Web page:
Peter Drucker -- consultant, professor, expert on Japanese art, and author of some 22 books -- is probably America's preeminent writer on management. Certainly no one else this side of Harold Robbins has produced books that sell so well, stay in print so long, and reach so many people. Austrian-born Drucker has been translated into 21 languages; even the Japanese like him, and not just when he writes about art.

Every company head we asked seemed to have a different Drucker favorite. F. Kenneth Iverson, chairman and CEO of Nucor Corp., likes The Practice of Management (1954), one of Drucker's earliest analyses of what managers do: "It has all the elements of how to run a successful business." James Watson, president of Skyway Freight Systems Inc., recommends Managing in Turbulent Times (1980), Drucker's study of the economic changes wrought by the '70s; it's "about the cyclical environment we operate in and how to plan around it," Watson says. Earle Jones of Mississippi Management Inc. favors Management: Tasks, Responsibilities, and Practices (1973), a tome of 800-plus pages that lays out Drucker's thinking in exhaustive detail. Undaunted by the book's size, Jones says he distributes it to all his managerial trainees.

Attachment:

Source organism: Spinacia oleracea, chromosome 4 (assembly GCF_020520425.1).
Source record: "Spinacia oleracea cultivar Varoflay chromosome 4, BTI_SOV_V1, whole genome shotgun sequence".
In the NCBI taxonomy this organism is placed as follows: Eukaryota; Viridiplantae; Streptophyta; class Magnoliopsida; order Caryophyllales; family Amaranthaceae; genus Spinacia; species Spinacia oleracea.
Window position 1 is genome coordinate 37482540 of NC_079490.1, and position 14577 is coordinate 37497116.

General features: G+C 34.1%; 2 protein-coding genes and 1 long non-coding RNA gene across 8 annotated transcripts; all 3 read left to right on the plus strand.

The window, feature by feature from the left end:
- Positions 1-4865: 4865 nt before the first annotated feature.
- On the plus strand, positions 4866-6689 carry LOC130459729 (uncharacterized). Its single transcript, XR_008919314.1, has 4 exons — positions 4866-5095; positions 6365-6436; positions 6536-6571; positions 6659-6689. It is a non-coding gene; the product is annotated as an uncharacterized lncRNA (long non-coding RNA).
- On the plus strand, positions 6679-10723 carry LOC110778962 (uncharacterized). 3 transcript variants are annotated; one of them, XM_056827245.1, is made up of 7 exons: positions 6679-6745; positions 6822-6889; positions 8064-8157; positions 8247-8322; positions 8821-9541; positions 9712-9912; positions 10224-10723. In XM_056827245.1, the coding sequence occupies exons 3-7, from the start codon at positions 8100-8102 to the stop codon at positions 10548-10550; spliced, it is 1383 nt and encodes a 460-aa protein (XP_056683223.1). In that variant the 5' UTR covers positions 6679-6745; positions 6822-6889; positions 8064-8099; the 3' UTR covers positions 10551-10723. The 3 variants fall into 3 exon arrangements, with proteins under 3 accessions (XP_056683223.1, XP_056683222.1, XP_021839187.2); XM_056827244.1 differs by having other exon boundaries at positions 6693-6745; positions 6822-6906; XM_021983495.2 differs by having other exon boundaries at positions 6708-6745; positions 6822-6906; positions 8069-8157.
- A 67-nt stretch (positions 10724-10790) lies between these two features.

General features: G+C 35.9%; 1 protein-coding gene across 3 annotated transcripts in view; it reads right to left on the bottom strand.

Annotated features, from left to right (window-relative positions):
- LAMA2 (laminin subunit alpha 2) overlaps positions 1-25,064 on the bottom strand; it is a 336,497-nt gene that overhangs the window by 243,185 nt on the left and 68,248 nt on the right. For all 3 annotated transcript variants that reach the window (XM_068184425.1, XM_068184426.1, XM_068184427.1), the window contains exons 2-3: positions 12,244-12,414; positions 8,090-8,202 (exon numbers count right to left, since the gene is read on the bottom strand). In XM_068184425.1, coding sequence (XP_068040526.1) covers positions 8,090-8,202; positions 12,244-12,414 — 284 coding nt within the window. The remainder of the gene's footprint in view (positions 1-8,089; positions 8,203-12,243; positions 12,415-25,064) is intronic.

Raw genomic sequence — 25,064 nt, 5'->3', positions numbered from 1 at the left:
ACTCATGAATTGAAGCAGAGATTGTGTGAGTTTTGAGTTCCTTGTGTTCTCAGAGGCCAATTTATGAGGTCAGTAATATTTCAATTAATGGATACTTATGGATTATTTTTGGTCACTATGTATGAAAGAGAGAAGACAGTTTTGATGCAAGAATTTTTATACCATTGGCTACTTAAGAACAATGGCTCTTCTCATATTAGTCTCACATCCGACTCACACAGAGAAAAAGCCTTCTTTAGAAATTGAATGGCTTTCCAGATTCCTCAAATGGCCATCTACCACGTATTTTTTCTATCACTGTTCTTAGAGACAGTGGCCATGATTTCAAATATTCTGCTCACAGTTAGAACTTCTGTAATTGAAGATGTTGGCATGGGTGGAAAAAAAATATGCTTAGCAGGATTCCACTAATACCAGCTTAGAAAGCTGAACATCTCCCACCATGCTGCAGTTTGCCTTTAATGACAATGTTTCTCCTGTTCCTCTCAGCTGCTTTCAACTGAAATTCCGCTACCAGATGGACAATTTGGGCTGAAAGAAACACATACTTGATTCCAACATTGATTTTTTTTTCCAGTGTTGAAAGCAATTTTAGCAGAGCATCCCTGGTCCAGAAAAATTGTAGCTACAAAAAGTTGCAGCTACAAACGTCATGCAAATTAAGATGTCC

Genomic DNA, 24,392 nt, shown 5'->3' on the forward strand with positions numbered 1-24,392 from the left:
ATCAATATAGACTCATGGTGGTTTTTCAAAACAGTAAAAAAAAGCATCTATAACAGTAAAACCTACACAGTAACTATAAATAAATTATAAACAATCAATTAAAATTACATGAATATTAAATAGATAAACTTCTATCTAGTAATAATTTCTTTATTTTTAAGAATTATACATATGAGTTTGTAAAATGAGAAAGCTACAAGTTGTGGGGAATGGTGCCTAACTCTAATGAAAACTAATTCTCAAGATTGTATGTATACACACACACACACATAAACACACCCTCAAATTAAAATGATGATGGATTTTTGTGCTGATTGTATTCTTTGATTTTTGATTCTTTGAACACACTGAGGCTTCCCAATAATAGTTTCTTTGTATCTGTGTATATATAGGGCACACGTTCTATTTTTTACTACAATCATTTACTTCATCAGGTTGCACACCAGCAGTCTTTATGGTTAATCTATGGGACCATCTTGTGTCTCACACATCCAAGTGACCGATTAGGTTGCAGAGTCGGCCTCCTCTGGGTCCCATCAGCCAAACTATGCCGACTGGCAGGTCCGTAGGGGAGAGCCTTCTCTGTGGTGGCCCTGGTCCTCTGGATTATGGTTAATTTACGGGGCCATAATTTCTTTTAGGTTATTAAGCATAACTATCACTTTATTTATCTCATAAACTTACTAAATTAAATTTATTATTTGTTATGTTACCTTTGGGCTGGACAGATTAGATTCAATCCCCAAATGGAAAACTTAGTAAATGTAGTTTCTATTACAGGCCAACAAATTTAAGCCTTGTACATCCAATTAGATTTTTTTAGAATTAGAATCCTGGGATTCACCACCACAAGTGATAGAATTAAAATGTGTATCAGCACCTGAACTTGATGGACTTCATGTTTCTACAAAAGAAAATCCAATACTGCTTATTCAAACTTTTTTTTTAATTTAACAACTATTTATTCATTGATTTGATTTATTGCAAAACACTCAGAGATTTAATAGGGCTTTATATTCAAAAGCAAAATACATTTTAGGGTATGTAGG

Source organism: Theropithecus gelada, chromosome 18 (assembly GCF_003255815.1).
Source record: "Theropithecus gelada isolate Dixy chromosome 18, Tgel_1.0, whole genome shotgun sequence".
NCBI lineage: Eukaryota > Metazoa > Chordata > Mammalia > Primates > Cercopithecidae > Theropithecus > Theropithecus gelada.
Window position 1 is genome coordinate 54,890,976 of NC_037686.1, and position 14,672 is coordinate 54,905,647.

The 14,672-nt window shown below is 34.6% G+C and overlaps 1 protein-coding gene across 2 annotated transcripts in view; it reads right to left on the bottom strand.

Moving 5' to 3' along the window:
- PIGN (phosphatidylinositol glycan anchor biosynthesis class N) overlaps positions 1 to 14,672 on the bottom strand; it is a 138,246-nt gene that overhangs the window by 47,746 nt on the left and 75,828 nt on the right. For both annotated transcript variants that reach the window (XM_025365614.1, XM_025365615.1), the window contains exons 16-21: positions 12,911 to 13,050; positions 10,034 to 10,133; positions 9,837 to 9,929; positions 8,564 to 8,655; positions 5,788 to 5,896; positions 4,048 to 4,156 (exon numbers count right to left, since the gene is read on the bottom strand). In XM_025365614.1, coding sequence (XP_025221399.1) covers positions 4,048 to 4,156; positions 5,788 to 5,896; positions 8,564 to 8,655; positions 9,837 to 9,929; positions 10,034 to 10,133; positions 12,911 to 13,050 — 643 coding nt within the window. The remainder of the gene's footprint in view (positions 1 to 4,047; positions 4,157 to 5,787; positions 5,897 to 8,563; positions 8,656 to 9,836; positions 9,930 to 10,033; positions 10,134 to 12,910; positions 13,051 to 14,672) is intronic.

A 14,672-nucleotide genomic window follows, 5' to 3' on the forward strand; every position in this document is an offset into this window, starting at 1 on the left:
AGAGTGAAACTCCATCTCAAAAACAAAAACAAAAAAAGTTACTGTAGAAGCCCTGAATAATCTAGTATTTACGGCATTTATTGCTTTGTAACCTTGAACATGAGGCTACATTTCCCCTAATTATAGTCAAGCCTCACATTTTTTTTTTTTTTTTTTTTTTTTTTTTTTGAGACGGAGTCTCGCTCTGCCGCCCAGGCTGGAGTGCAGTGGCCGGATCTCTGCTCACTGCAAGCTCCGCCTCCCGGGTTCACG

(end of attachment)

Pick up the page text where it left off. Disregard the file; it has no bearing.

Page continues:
The only virtue never ascribed to Drucker is self-effacement. Asked to suggest a book other than his own to INC. readers, he replied: "I can't. My publisher would skin me alive if I don't recommend my own book." His latest opus: The Frontiers of Management. Unlike earlier books, this one is mostly previously published pieces -- including Drucker's interview with INC. (October 1985).